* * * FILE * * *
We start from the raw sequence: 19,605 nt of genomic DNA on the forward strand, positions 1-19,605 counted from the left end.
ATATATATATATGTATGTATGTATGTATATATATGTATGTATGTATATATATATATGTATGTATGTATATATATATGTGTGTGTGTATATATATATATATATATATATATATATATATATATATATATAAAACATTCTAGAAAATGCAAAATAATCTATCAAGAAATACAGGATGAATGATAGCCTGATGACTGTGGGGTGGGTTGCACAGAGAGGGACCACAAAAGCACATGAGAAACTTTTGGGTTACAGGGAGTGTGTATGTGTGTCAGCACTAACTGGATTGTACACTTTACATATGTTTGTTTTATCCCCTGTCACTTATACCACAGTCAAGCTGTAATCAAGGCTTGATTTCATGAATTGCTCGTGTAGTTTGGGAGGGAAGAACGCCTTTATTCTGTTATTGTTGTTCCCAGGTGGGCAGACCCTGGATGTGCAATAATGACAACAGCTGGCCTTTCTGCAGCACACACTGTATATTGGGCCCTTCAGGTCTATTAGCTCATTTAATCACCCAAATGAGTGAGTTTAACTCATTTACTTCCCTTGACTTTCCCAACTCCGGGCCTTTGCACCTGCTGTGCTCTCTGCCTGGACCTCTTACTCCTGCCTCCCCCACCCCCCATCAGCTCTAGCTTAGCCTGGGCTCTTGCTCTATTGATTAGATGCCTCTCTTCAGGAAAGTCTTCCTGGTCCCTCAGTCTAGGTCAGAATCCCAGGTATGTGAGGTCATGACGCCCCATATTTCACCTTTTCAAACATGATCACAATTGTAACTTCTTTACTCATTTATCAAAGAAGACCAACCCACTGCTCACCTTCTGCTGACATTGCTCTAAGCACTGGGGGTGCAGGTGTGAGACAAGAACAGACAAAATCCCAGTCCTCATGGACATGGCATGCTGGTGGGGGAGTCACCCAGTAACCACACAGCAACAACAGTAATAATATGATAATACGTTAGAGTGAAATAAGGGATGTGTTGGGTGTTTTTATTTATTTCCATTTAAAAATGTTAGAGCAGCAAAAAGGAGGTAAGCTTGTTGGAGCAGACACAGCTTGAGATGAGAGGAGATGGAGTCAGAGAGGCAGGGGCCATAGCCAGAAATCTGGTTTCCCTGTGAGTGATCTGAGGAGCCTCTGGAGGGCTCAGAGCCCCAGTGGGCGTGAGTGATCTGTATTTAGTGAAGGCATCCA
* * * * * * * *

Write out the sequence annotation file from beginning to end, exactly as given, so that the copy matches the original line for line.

We start from the raw sequence: 19,605 nt of genomic DNA on the forward strand, positions 1-19,605 counted from the left end.
ATATATATATATGTATGTATGTATGTATATATATGTATGTATGTATATATATATATGTATGTATGTATATATATATGTGTGTGTGTATATATATATATATATATATATATATATATATATATATATATAAAACATTCTAGAAAATGCAAAATAATCTATCAAGAAATACAGGATGAATGATAGCCTGATGACTGTGGGGTGGGTTGCACAGAGAGGGACCACAAAAGCACATGAGAAACTTTTGGGTTACAGGGAGTGTGTATGTGTGTCAGCACTAACTGGATTGTACACTTTACATATGTTTGTTTTATCCCCTGTCACTTATACCACAGTCAAGCTGTAATCAAGGCTTGATTTCATGAATTGCTCGTGTAGTTTGGGAGGGAAGAACGCCTTTATTCTGTTATTGTTGTTCCCAGGTGGGCAGACCCTGGATGTGCAATAATGACAACAGCTGGCCTTTCTGCAGCACACACTGTATATTGGGCCCTTCAGGTCTATTAGCTCATTTAATCACCCAAATGAGTGAGTTTAACTCATTTACTTCCCTTGACTTTCCCAACTCCGGGCCTTTGCACCTGCTGTGCTCTCTGCCTGGACCTCTTACTCCTGCCTCCCCCACCCCCCATCAGCTCTAGCTTAGCCTGGGCTCTTGCTCTATTGATTAGATGCCTCTCTTCAGGAAAGTCTTCCTGGTCCCTCAGTCTAGGTCAGAATCCCAGGTATGTGAGGTCATGACGCCCCATATTTCACCTTTTCAAACATGATCACAATTGTAACTTCTTTACTCATTTATCAAAGAAGACCAACCCACTGCTCACCTTCTGCTGACATTGCTCTAAGCACTGGGGGTGCAGGTGTGAGACAAGAACAGACAAAATCCCAGTCCTCATGGACATGGCATGCTGGTGGGGGAGTCACCCAGTAACCACACAGCAACAACAGTAATAATATGATAATACGTTAGAGTGAAATAAGGGATGTGTTGGGTGTTTTTATTTATTTCCATTTAAAAATGTTAGAGCAGCAAAAAGGAGGTAAGCTTGTTGGAGCAGACACAGCTTGAGATGAGAGGAGATGGAGTCAGAGAGGCAGGGGCCATAGCCAGAAATCTGGTTTCCCTGTGAGTGATCTGAGGAGCCTCTGGAGGGCTCAGAGCCCCAGTGGGCGTGAGTGATCTGTATTTAGTGAAGGCATCCA